Steamboat Springs Before county officials approve of a land preservation subdivision south of Hayden, officials want to make sure enough water is available to serve the development.
On Tuesday afternoon, representatives of the Hidden Springs Ranch LPS met with the Routt County Board hoping commissioners would approve of the development.
But before the three-member board will act, the group must prove to commissioners enough water is available to serve 28 houses that will be constructed on five-acre lots.
"We can't do anything until we have a report that tells us there is an adequate supply of water for that area," Commissioner Nancy Stahoviak said.
For every land preservation subdivision, the county demands that a water evaluation be done by an engineer or hydrologist.
The county instituted the policy because similar subdivisions in the past were approved by the county where a development lacked an adequate supply of water.
"We have had problems in the past with this," Stahoviak said. "This is one of the changes we made to ensure we are approving developments that have an adequate water supply."
Ron Sills, who is involved in the development proposal, attempted to sway the commissioners to approve of the development without the report.
Sills said the water report could be included in the development agreement that still needs to be approved by commissioners.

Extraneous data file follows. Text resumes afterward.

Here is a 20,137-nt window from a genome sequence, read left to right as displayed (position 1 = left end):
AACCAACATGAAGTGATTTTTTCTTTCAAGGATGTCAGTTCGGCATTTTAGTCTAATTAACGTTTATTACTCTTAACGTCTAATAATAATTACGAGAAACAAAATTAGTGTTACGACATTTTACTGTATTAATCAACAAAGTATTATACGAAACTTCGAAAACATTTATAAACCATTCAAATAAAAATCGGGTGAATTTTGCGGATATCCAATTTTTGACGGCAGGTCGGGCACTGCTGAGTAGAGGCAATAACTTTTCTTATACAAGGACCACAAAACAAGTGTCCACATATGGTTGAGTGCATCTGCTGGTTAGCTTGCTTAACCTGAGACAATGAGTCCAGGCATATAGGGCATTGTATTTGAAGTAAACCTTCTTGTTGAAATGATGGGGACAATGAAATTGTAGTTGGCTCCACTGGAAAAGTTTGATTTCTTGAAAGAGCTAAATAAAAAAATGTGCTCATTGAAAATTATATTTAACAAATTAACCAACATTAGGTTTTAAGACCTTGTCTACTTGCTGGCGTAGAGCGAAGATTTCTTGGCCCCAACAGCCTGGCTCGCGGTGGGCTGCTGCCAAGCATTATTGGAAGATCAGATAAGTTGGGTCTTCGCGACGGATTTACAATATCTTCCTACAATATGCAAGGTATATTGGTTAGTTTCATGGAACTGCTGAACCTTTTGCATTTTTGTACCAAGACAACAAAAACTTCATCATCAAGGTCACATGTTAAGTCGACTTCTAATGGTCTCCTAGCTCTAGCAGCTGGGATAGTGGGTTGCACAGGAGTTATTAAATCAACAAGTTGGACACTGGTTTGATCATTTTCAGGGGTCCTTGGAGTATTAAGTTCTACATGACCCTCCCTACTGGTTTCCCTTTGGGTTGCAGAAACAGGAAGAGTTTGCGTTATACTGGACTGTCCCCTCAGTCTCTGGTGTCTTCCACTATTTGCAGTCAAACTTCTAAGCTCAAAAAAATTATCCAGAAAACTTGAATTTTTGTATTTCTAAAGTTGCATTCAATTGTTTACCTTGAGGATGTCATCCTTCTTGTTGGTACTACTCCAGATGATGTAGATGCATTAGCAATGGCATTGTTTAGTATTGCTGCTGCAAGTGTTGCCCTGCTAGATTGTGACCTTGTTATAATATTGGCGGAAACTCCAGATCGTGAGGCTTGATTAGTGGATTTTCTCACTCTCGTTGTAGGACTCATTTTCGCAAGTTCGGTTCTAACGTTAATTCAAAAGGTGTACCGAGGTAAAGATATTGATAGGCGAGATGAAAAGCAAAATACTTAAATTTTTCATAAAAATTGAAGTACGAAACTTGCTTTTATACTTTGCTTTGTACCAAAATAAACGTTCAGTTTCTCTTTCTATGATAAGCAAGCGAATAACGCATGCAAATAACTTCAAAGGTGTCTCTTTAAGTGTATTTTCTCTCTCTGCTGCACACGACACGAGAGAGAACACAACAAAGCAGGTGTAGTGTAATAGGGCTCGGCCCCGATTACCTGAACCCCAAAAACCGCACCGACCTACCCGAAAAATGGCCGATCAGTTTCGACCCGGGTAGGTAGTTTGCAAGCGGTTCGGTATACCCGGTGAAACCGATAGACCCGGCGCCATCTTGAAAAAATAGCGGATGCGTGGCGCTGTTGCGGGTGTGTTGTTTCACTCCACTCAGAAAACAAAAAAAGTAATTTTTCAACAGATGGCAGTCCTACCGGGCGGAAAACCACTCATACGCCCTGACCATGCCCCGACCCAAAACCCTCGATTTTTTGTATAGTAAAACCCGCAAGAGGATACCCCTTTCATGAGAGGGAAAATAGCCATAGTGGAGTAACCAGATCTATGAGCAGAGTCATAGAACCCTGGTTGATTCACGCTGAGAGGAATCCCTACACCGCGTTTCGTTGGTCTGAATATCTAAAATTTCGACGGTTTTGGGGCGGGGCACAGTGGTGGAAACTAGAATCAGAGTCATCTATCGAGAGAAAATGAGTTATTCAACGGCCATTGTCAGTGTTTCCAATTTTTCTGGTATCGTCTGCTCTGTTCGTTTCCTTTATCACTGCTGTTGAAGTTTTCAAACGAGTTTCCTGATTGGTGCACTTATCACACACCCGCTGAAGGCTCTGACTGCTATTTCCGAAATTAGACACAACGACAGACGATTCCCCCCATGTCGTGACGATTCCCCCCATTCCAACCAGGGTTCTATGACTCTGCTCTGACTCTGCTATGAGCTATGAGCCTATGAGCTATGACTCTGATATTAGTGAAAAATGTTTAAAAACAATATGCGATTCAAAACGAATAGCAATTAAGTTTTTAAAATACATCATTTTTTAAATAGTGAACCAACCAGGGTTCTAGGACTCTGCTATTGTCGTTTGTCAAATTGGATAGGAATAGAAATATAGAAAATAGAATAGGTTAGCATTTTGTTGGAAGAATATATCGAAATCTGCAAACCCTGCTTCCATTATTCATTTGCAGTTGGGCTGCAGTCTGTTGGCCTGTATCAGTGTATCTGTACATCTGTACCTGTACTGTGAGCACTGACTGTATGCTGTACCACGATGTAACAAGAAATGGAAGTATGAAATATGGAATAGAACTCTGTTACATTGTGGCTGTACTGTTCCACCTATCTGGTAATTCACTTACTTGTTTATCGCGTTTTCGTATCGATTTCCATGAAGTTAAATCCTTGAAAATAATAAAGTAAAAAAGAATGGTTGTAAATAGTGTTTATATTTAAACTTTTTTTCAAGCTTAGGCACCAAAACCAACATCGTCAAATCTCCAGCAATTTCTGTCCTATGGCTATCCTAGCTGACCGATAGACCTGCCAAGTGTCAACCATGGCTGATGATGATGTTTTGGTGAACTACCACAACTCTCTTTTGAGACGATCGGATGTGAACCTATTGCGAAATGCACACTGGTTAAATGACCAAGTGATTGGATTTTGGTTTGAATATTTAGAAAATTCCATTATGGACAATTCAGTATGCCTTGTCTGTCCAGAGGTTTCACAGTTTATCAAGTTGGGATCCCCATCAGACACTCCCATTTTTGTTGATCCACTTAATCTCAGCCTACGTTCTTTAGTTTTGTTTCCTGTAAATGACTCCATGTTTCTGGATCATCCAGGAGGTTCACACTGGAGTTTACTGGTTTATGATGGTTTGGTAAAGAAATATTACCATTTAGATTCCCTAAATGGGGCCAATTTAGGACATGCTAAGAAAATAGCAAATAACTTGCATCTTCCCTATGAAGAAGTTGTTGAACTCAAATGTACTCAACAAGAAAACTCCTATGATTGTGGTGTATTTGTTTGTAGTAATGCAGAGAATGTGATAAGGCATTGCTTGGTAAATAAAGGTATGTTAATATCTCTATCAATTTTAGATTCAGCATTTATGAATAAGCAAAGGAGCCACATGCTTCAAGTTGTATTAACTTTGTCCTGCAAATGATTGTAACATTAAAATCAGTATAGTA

Sills said the development group wants to move forward, but the water issue has delayed the project.
"This has been very costly for us," Sills said. "This is a good project for the town of Hayden and the county."
During his presentation, Sills handed commissioners pictures of a culvert full of water that will serve the development, which is two miles southwest of Hayden off County Road 65.
"I see you have water," Commissioner Doug Monger said after viewing the pictures. "But I'm not sure it is enough to serve 28 houses.
"This is a good project, but we have to make sure we don't create a bad development."
Because the water report has not been done, the commissioners decided to table the issue until May 28.
Sills said the water report should be available by that time.
In the meantime, the group will also continue to negotiate with Hayden officials about 48 acres of land that falls within the town's growth boundary.
Sills said the group is negotiating a deal with the town to trade for the land.
County officials also want the group to have plans available for weeds and fences.
Along with developing 28 homes, Hidden Springs Ranch is intending to preserve 630 acres of the property.
A land preservation subdivision is designed to achieve several objectives, which include protecting the county's rural character and wildlife habitat.
The subdivision is also designed so buildings, roads and utilities are in areas with the least visual impact.